The American way of dying seems to have become less frantic, desperate and expensive. That's the upshot of a new study that finds that seniors insured by Medicare who died in 2015 were less likely to do so in a hospital and more likely to pass away in a home or other community setting than those who died in 2000. The study was published this week in the Journal of the American Medical Association.

The new research also showed that the proportion of American seniors who were admitted to the intensive care unit during their final month of life has stabilized after rising between 2000 and 2009. By 2015, 29% of dying patients insured by Medicare spent part of their final month of life in the ICU.

Nursing At Home

The study also chronicled a slight decline in the proportion of Medicare patients who spent time on a ventilator during their final days and whose last three days of life were affected by a transfer from one institution to another say, from a nursing home to the hospital.

They were based on an analysis of records from 1,361,870 Medicare fee-for-service enrollees and 871,845 Medicare Advantage enrollees who died between 2000 and 2015. Their average age at their time of death was 82.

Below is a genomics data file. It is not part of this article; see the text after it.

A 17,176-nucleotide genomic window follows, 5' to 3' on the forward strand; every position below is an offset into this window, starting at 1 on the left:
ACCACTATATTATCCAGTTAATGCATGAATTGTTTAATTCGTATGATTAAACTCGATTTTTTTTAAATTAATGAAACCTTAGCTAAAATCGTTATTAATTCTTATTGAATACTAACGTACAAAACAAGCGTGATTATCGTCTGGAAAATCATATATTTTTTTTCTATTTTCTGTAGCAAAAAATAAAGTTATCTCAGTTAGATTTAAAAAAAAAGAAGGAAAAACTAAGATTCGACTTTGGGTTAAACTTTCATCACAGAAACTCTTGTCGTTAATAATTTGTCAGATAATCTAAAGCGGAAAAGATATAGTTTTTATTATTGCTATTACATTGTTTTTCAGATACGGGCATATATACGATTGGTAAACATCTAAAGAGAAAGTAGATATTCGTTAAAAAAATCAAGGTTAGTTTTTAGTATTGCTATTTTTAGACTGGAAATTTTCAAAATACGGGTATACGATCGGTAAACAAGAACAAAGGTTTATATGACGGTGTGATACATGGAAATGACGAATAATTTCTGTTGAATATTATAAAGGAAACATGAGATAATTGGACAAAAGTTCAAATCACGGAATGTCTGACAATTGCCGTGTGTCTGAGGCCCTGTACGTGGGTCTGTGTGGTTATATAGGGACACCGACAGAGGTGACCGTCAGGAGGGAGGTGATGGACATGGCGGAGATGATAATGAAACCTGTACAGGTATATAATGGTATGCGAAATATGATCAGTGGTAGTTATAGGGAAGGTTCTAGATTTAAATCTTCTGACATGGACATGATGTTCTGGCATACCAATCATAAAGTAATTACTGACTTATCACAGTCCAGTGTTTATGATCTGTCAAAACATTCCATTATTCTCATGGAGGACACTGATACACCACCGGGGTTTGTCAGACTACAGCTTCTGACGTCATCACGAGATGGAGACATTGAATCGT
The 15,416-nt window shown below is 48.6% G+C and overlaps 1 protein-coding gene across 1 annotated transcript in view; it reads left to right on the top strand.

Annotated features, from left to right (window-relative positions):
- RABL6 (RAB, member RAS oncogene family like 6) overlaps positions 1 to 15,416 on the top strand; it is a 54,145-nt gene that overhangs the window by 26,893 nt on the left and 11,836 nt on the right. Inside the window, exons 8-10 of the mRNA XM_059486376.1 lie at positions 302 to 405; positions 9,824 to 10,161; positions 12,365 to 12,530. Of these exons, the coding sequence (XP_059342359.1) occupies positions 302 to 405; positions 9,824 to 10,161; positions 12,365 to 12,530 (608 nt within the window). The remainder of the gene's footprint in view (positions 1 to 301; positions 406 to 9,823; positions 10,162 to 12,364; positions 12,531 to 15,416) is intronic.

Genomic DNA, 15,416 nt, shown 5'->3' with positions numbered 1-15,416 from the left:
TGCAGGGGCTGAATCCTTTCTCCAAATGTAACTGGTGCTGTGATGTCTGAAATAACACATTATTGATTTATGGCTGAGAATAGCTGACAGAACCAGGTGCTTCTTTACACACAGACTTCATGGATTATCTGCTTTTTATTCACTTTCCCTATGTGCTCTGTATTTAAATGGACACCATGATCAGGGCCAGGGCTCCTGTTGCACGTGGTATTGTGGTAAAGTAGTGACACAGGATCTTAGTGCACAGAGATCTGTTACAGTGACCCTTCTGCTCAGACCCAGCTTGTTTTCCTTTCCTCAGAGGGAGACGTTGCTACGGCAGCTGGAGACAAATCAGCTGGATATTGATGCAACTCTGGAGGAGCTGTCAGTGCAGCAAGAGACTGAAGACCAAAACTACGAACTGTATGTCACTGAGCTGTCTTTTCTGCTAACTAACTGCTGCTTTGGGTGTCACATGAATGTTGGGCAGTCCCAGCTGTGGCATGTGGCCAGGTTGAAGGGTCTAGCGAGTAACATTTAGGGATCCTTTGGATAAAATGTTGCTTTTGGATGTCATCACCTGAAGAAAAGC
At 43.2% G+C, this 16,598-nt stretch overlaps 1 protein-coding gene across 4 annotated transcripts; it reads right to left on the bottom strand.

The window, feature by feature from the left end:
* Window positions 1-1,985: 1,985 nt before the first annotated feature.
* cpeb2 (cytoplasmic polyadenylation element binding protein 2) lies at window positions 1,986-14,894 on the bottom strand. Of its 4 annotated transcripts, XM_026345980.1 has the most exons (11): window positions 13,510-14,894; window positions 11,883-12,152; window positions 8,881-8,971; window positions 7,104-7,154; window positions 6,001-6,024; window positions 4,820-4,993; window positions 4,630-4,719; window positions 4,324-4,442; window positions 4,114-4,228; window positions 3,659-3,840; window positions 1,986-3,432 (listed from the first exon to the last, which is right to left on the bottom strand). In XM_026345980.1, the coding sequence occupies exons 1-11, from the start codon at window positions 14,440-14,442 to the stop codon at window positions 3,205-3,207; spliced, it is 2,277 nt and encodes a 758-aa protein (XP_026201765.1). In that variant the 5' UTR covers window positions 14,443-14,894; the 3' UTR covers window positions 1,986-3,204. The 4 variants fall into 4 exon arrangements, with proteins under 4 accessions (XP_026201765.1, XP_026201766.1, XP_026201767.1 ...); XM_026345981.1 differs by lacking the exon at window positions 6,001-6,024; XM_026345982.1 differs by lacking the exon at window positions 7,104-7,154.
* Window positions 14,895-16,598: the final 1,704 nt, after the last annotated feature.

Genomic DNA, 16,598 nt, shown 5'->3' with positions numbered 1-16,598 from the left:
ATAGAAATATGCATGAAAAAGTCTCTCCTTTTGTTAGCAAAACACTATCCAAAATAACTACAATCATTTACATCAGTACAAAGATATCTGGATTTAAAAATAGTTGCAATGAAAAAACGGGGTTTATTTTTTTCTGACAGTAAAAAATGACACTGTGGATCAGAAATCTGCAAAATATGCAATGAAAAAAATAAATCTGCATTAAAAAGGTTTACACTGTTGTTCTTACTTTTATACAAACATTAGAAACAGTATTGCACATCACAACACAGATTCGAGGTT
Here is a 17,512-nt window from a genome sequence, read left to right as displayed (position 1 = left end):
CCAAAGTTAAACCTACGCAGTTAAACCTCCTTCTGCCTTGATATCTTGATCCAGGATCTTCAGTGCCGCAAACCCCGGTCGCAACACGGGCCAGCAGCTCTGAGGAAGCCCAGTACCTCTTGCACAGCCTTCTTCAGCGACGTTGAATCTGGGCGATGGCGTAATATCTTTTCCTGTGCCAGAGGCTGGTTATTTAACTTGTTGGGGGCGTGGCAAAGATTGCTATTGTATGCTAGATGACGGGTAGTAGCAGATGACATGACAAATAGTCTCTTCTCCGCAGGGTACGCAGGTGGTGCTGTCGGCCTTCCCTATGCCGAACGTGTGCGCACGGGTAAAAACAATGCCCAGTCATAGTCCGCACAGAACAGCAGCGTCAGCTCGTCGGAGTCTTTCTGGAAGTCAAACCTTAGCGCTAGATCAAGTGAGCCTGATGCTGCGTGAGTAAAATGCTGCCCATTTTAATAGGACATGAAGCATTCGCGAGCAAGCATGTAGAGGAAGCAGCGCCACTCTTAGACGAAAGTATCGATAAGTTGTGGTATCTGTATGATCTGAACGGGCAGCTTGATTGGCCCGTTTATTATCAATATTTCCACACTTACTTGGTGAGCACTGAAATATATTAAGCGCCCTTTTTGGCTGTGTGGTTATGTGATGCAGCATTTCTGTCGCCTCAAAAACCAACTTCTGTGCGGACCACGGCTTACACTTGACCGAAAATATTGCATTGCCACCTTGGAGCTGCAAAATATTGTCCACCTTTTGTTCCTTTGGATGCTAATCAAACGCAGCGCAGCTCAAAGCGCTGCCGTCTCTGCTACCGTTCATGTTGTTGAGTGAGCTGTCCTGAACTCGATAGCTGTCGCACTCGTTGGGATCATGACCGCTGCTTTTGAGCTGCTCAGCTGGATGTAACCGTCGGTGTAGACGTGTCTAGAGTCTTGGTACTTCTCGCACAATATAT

In all, just short of 20% of Medicare-insured patients who died in 2015 did so in an acute-care hospital, down from 32.6% who did so in 2000. Some 40% of these patients died in a home, hospice, assisted living facility or another community setting in 2015 up from about 31% in 2000.

Painful And Futile

Meanwhile, doctors and hospitals began a vigorous reassessment of the way they cared for patients who were approaching the end of their lives. Studies chronicled many terminal patients' tumultuous final days of treatments that were invasive, painful and futile. Other research toted up the traumatic stress experienced by surviving family members.

In 2014, that debate culminated in a report by the National Institute of Medicine that defined a "good death" as one that is "free from avoidable distress and suffering for patients, families, and caregivers" and "in general accordance with patients' and families' wishes.

A greater focus on the comfort and values of seriously ill patients went hand in hand with the widespread adoption of palliative care teams in hospitals across the United States.

In 2000, fewer than 20% of hospitals with more than 50 beds had a palliative care team in place. By 2015, close to 70% of such hospitals did, according to a registry maintained by the Center to Advance Palliative Care.

End-of-Life Care

The analysis also yielded a wealth of small details about changing practices in end-of-life care. The share of patients who had three or more hospitalizations in their last 90 days of life declined from 11.4% in 2009 to 7.1% in 2015. And the share of patients who spent part of their final four days on a ventilator fell from 3.1% in 2000 to between 2.5% and 2.7% by 2015.